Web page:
1 March 2019

The road ahead for APLAR and the ARA

AHPRA The Hill

Many Australian rheumatologists are not really aware of the Asia Pacific League of Associations for Rheumatology (APLAR), the annual conference which is being held in conjunction with the ARA Annual Scientific Meeting in Brisbane from April 8-11 (https://aplar2019.com/).  

Traditionally Australian rheumatology has engaged most closely with our colleagues in North America and Europe.  But as long ago as the early 1960s, forward thinking Australian and New Zealand rheumatologists led in particular by Dr Ken Muirden recognised our key role in Asian rheumatology, and established the forerunner of APLAR, the South East Asia and Pacific Area League (SEAPAL).   

At that time, rheumatology, even in Australia, was in its infancy, and was non-existent in most parts of Asia. SEAPAL, and now APLAR, have played major roles in establishing the profession in our region, and thereby improved the lives of an extremely large number of arthritis-affected people.   Despite our formative role in APLAR, the APLAR annual meeting has only once previously been held in Australia, in 1996 in Melbourne.

Now though, Asian rheumatology is booming both in clinical practice and research.   

APLAR countries are home to around 4.5 billion people, more than six times the population or Europe and approximately 14 times the population of the United States.  I personally work in cancer genomics and rheumatology research in a hospital in Wenzhou, China (First Affiliated Hospital, Wenzhou Medical University) that serves a regional population almost the size of the whole of Australia.  

Considering research, China alone has a larger science and technology research workforce than even the United States, files more life sciences patents than either the United States or Europe, and its investment in biomedical research is rapidly increasing and is expected to surpass that of the United States this decade.1  Other APLAR countries are also global leaders in biomedical research, and many have been longstanding close collaborators with the Australian scientific community.  

Australia’s own population also has strong Asian links. In the 2016 Australian census, 16% of responders who indicated their ethnicity were of Asian descent.   

The joint meeting of APLAR and the ARA this year is therefore very timely, giving us a chance to showcase our clinical and research capabilities, as well as providing opportunities for engagement bilaterally.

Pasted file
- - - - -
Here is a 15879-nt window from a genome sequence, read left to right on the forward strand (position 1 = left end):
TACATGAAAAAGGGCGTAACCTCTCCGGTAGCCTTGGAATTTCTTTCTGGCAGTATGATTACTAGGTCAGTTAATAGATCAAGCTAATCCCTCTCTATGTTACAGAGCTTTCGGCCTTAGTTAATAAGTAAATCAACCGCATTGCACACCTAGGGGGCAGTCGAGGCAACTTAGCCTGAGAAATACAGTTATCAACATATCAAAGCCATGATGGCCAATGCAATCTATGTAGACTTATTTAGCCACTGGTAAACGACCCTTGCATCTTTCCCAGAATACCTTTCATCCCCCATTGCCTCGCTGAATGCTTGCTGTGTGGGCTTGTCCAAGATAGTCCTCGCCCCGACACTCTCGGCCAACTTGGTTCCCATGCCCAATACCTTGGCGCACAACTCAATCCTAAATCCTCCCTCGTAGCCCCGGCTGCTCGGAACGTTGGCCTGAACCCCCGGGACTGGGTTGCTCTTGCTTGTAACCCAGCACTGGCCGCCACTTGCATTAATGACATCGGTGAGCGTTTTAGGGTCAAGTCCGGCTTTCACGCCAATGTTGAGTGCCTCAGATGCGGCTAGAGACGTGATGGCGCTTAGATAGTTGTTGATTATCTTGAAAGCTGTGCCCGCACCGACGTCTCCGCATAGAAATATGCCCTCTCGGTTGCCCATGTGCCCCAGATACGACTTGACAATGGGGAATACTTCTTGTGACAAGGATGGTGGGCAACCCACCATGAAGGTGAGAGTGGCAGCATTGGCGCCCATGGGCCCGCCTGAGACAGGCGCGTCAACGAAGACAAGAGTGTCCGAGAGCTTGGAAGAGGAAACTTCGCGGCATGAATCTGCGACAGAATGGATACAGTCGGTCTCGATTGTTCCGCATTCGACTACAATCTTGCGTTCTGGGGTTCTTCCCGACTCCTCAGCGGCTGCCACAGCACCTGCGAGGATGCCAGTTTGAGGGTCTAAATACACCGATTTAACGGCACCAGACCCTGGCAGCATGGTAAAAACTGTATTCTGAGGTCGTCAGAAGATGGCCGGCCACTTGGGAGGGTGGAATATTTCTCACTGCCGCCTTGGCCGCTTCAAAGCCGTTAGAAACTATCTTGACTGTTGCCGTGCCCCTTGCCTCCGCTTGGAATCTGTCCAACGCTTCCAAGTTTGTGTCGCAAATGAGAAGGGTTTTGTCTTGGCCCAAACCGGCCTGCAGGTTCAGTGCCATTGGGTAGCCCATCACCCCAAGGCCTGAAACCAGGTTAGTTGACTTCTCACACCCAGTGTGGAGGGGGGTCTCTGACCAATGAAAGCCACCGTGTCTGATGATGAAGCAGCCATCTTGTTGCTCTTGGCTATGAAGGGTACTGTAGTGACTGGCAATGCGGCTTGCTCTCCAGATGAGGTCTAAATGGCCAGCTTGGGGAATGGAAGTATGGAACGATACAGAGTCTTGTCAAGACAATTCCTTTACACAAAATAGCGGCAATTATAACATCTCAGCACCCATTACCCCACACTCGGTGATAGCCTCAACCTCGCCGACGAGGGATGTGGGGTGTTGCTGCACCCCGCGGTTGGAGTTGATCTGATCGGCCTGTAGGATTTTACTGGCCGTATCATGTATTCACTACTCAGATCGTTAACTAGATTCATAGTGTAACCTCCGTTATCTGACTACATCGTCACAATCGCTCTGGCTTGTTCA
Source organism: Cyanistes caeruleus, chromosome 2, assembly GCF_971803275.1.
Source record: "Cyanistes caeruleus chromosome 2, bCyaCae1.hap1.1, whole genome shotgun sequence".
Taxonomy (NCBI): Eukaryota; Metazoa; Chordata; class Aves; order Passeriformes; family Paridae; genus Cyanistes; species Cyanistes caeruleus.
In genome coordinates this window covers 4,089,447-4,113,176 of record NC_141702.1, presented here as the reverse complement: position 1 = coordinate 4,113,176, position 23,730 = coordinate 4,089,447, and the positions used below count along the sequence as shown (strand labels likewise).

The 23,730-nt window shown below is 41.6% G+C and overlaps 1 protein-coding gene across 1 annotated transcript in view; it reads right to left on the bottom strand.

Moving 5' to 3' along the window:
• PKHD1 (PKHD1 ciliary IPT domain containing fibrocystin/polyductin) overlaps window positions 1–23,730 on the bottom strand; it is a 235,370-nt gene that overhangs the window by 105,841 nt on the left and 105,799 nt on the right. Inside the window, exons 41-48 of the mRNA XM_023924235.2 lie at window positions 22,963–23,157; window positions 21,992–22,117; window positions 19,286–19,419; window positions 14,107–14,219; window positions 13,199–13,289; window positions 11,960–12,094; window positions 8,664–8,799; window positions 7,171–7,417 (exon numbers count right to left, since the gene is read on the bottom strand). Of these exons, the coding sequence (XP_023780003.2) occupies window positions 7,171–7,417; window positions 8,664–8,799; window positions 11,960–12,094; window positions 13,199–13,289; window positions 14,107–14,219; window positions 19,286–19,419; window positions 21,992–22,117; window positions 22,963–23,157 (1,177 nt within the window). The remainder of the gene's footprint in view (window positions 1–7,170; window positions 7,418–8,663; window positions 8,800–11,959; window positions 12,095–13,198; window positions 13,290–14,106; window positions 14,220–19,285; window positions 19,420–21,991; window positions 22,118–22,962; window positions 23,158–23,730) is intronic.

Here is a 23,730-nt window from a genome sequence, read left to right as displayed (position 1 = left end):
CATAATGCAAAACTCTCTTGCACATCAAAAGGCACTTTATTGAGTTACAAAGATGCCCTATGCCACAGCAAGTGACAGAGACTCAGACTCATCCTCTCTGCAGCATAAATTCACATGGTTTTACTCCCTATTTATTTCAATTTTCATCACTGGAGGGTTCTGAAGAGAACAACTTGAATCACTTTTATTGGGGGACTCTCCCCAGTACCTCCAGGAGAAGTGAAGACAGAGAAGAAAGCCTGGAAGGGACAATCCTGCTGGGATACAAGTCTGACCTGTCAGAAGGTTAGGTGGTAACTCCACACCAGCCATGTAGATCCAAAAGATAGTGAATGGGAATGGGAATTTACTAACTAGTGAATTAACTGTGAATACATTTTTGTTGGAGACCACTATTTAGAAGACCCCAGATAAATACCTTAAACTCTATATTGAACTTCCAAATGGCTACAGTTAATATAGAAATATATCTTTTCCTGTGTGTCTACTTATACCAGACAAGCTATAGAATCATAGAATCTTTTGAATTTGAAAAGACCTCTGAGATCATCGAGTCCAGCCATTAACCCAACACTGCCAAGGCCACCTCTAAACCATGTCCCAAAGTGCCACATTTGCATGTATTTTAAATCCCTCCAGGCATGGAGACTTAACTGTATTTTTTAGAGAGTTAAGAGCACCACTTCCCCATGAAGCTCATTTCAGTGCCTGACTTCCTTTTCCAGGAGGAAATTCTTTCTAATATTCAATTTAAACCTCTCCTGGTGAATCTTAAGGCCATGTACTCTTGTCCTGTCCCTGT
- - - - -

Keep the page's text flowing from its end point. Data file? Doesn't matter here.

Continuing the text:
APLAR itself has gone through some major organisational change, something our own Professor Kevin Pile was instrumental in, and is set to become a major global leader in rheumatology professional and scientific matters.   

The APLAR ASM is going to be a really high quality meeting, enabling us to put on a program that the ARA alone could not match.  

The conference is preceded by two days of pre-congress workshops (on Sunday 7th – Monday 8th April) covering basic science (Immunology) and clinical aspects. There are imaging and ultrasound workshops, scleroderma skin training workshops, a combined APLAR-Young Rheumatologist and ARA-preceptorship program, and a Translational Practice Workshop run by the Rheumatology Health Professionals Association.  

Each day there will be four concurrent sessions running during non-plenary sections. There are joint sessions with EULAR and ACR who are sending outstanding speakers to represent those organisations.   

Nore than 600 abstracts were received for presentations either as short oral or poster presentations.   Close to 50 special interest group and other professional meetings are being held alongside the scientific program.  On the final day, in addition to the traditional “Grand Rounds” presentation, there will be “Year in Review” and “Year in Preview” sessions, covering both clinical and research domains.   

And befitting the gender ratio of our profession, there will be gender equality among speakers and session chairs, making this, we believe, the first international rheumatology conference to achieve this. Additionally, there will be onsite child-minding facilities enabling parents with childcare responsibilities to attend.

We look forward to hosting as many ARA, NZRA and RHPA member at APLAR-ARA 2019 as can attend, and hope that from this meeting there will be both a long lasting legacy of our rejuvenated engagement with Asian rheumatology, and great memories for those that attend about the meeting itself.

Matt Brown is Director of Genomics at Queensland University of Technology

Reference: 

1. The anatomy of medical research: US and international comparisons. Moses H 3rd, Matheson DH, Cairns-Smith S, George BP, Palisch C, Dorsey ER. JAMA. 2015 Jan 13;313(2):174-89.